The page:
However, this approach is liable to increasing errors if a rapidly switched load, like the burst-mode controller, is present, and the switching times are comparable with the sampling period. The interrupt-driven approach means that measurement is continuous and the average power over the reporting period is accurately measured. Because the reading cycle is locked to the mains frequency, it is also possible to obtain a display of frequency.
Also, as the ADC switches to reading the next input almost instantaneously, rather than returning to the main program to wait for an instruction, readings can be made somewhat faster – meaning that either more samples can be taken in each cycle, or rather more usefully, more inputs can be read with the same sample rate. For example, the PLL sketch reads one voltage input and two current inputs 50 times per cycle with plenty of spare time between readings, the equivalent emonLib method reads about 54 samples of one voltage and one current reading only, with no spare time between readings.
There are several details of the implementation that it is necessary to explain before the sketch is described in detail.
The clock frequency.
In the description of the PLL, a brief mention was made of changing the frequency of the clock, without saying what the clock was or how. The frequency is actually controlled using the in-built timer-counter of the processor, which is explained in full in section 15 of the data sheet.
The 16-bit timer-counter is normally used to generate accurate output signals, it counts up to a value that we set (and alter, depending on whether our loop is running faster or slower than the mains) and then resets, in the process generating an interrupt. This interrupt – a different one to that which the ADC generates on completion – is our clock ‘tick’ that sets the ADC multiplexer to measure the voltage input channel and starts the ADC conversion process.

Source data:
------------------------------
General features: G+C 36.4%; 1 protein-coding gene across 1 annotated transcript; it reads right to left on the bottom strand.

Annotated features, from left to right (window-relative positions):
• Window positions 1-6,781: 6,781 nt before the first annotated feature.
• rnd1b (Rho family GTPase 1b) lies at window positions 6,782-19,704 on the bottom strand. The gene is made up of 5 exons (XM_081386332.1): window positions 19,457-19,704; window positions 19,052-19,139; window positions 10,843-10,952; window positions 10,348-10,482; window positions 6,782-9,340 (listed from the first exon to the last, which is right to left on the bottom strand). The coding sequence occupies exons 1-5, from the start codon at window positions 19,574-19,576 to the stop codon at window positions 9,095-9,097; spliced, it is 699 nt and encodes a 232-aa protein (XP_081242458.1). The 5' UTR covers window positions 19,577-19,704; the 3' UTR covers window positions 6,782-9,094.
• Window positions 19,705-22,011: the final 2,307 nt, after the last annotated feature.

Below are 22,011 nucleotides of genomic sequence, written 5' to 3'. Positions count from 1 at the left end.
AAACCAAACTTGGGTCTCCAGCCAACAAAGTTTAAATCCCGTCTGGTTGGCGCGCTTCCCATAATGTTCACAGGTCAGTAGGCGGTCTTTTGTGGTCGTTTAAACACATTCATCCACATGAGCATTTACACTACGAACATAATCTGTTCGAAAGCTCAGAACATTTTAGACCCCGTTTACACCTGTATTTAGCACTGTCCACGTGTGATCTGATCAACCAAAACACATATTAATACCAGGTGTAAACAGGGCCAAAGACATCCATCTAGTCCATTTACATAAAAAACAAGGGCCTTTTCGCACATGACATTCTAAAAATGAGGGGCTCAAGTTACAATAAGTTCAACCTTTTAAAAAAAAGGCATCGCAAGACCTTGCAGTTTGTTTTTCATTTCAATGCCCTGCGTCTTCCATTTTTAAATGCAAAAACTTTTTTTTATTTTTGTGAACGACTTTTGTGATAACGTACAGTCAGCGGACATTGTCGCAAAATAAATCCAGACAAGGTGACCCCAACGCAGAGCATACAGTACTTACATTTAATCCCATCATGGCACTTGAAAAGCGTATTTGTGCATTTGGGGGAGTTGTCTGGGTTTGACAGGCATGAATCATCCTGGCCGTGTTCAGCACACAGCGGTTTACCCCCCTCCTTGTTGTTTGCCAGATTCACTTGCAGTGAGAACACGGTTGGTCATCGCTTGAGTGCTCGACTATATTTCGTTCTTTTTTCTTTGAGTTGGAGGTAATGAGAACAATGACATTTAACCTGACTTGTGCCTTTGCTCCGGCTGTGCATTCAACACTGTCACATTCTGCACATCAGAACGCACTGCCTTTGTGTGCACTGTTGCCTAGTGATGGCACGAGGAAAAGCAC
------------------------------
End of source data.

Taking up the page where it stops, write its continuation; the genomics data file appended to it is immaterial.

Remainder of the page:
The ADC interrupt handler
This routine is really the heart of the sketch. For each set of samples, three measurements are needed – the voltage and the two currents. We have seen how the conversion process for the voltage is started by the timer-counter, and how the ADC generates an interrupt when the conversion has finished. That is what starts this handler. First, it goes to the location where the ADC put the result and stores it, it then needs to set up the next input to be measured and start the conversion. Once the ADC is working, it can then handle the result from the last conversion, e.g. apply the filter, apply a phase shift if necessary, calculate the instantaneous power and accumulate the power as part of the calculations to get the average; and most importantly on every 50th set of samples it adjust the timer-counter to maintain synchronism with the voltage wave.
The sketch only uses the One-Wire library for the temperature sensor. All the commands for the ADC and the RFM12B radio module are built into the sketch. EmonLib, JeeLib and the Dallas Temperature Library are not required.
8: The Sketch Explained in Detail.
Calibration & Hardware Set-Up
Lines 19 – 21 The voltage and current calibration constants for the three inputs. These must be set according to your hardware by comparing with known good values.
Lines 22 & 23 The correction for difference in phase shift between the voltage and current transformers. These must be set to report maximum real power (unity power factor) on a purely resistive load, and drawing a current that is typical of normal use if possible.
Line 24 This is a small adjustment should it be found that the voltage signal is leaking into the current inputs. Normally it should be zero.
Line 26 In the original sketch, the temperature input is used to turn off the diverted power when the desired tank temperature is reached. The value here allows the diverted energy to be calculated. If a standard cylinder thermostat is used instead to switch off the heater, the calculation will give the energy that was available for diversion, not the actual energy diverted (which may be considerably less when the water reaches maximum temperature and the thermostat prevents further diversion).